I've never encountered something like this before. I know my former employer is not always in flush waters. I always got paid on time when I was working there and the check was always good, but my last paycheck bounced due to insufficient funds. My former boss later put enough money in the account so I can cash the check couple of days later. At the same time, when I visited him to discuss the 401K matter, I noticed that he still has at least 5 people work for him. So he doesn't seem to be in such financial difficulty that he can't afford employees. Also, he has been in business for a long time, he was in the same office building for years and it was in a fairly affluent area. $10K should not be such financial burden to a company, especially when parsed out in 6 months. But I don't know what to do now. I need the money, like NOW, so I can pay living expenses, but I also need good recommendation from him, so I can get a good paying FT job.

Any advice would be greatly appreciated.
posted by anonymous to Work & Money (25 answers total) 5 users marked this as a favorite
 
Time for a lawyer.
posted by iamabot at 11:46 AM on September 6, 2011 [7 favorites]


You were robbed. The money was stolen. This is a matter of the police and lawyers. Forget the good recommendation. Get the money. Your employer should have either a) put the money in a new 401K program or b) have sent you the check, minus unvested amounts, if any.
posted by Mo Nickels at 11:51 AM on September 6, 2011 [18 favorites]


The money should never have been spent. It didn't belong to the employer. Employer should have set it aside, untouched, and called you to come get it.
posted by jayder at 11:53 AM on September 6, 2011


Any potentially negative recommendation can be headed off at the pass by advising potential new employers that your previous employer stole your 401K distribution.
posted by odinsdream at 11:54 AM on September 6, 2011 [12 favorites]


I am a lawyer and an employee benefits lawyer at that but I am not your lawyer and generally refrain from answering legal questions on the internet, but this is so egregious I had to respond. Please get a lawyer. A good lawyer can help you. This is obviously not legal advice. Look for a lawyer that has experience in ERISA (employee retirement income security act).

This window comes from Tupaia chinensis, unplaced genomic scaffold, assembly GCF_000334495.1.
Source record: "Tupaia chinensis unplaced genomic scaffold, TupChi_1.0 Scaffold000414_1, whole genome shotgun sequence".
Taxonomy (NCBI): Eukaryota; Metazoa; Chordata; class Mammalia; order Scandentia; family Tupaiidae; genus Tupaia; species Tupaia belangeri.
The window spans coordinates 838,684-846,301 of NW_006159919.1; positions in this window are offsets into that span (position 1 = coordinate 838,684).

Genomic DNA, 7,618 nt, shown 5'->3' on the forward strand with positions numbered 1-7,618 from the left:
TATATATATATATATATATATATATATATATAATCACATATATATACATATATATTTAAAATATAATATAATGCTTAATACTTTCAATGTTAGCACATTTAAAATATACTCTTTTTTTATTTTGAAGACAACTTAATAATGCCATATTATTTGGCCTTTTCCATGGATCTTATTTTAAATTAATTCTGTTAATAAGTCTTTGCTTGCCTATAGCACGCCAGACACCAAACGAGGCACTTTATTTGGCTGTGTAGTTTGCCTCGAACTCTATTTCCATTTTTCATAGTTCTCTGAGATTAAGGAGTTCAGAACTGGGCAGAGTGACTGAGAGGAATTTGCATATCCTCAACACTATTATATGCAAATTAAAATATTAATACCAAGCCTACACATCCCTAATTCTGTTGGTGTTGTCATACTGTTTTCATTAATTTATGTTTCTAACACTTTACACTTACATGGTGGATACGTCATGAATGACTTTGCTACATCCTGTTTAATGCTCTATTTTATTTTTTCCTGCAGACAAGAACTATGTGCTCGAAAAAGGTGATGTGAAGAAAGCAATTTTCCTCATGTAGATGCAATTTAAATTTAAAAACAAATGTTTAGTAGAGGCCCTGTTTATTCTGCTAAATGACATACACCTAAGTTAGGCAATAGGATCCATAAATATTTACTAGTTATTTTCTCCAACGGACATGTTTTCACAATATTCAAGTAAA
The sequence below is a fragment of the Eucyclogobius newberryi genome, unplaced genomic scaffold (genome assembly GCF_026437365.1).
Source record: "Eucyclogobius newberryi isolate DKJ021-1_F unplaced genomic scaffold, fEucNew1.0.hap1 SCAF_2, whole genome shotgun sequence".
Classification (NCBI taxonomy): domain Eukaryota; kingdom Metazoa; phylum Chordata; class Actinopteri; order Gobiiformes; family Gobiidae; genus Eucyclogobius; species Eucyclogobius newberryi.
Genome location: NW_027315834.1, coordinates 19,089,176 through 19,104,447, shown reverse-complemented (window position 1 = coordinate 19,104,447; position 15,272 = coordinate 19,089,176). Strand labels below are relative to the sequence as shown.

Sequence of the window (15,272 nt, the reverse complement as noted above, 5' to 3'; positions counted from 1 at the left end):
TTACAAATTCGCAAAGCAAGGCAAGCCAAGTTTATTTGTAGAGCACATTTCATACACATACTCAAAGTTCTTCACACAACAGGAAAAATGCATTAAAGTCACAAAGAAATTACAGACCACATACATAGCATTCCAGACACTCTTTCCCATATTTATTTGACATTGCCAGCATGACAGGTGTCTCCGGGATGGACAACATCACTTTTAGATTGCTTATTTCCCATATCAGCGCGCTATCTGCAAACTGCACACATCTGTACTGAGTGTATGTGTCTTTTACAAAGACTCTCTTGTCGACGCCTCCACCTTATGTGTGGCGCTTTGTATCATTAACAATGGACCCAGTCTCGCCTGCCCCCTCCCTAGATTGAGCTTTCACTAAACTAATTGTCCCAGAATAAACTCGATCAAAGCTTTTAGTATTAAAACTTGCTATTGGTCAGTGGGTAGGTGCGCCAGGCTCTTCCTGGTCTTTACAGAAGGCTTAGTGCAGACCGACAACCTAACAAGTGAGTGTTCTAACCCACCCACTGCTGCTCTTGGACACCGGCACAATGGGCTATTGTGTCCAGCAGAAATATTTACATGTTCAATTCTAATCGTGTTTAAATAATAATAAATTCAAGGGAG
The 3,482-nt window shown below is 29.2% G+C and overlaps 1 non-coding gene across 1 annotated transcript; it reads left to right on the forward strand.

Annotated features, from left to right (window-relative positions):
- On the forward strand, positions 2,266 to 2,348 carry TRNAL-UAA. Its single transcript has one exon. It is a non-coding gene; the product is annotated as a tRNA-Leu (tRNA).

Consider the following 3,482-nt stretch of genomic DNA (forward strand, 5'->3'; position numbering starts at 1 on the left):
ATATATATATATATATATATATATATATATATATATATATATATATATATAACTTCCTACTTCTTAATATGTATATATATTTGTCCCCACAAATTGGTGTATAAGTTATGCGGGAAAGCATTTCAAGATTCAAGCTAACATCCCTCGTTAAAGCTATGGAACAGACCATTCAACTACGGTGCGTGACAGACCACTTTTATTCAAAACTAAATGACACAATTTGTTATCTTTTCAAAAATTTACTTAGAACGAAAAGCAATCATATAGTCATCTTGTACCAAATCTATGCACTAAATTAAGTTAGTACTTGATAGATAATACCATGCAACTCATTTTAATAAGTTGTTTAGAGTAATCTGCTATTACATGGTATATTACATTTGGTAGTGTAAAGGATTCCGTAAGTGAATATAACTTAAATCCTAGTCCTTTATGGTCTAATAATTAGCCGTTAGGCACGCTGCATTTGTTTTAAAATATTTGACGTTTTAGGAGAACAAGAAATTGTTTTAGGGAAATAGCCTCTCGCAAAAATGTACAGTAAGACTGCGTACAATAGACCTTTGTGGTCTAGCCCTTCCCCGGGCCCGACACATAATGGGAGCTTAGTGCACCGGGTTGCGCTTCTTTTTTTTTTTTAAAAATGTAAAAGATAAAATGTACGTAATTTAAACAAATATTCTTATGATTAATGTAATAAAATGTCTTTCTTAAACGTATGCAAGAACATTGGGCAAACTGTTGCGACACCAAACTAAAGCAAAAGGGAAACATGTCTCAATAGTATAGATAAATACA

posted by bananafish at 12:02 PM on September 6, 2011 [8 favorites]


I really, really want to reply in all caps. Your previous employer has broken all sorts of laws and regulations. Tell them to refund the money immediately. If you lawyer up, which is not a bad idea, you'll have to go to court to recoup lawyer's fees. Your state has an attorney general, with a website. Contact them; this is what they are there for.

You are going to pay a 10% early withdrawal penalty. Call the IRS to see if it can be appealed, since you never received a penny.

This is absolutely appalling and unacceptable.
posted by theora55 at 12:15 PM on September 6, 2011


From the first paragraph, you have done nothing wrong. This is entirely the fault of your former employer, most likely whomever oversaw the 401(k), and Paychex, and the bank where it was deposited without your signature on the back.

Again, you are not from your description at fault here, at all.

There never should have been a distribution from your 401(k) without your permission, unless the plan was shut down and you missed the notice or let it slide. If you let it slide, the check should have been mailed to you and only in your name

The fact that it was put in your employer's name as well ... hmm, did the bank where it was deposited have your signature as well as your employers? Ask paycheck for a copy of the check. Someone at best mismanaged your money and at worst took it. Go in guns blazing on this.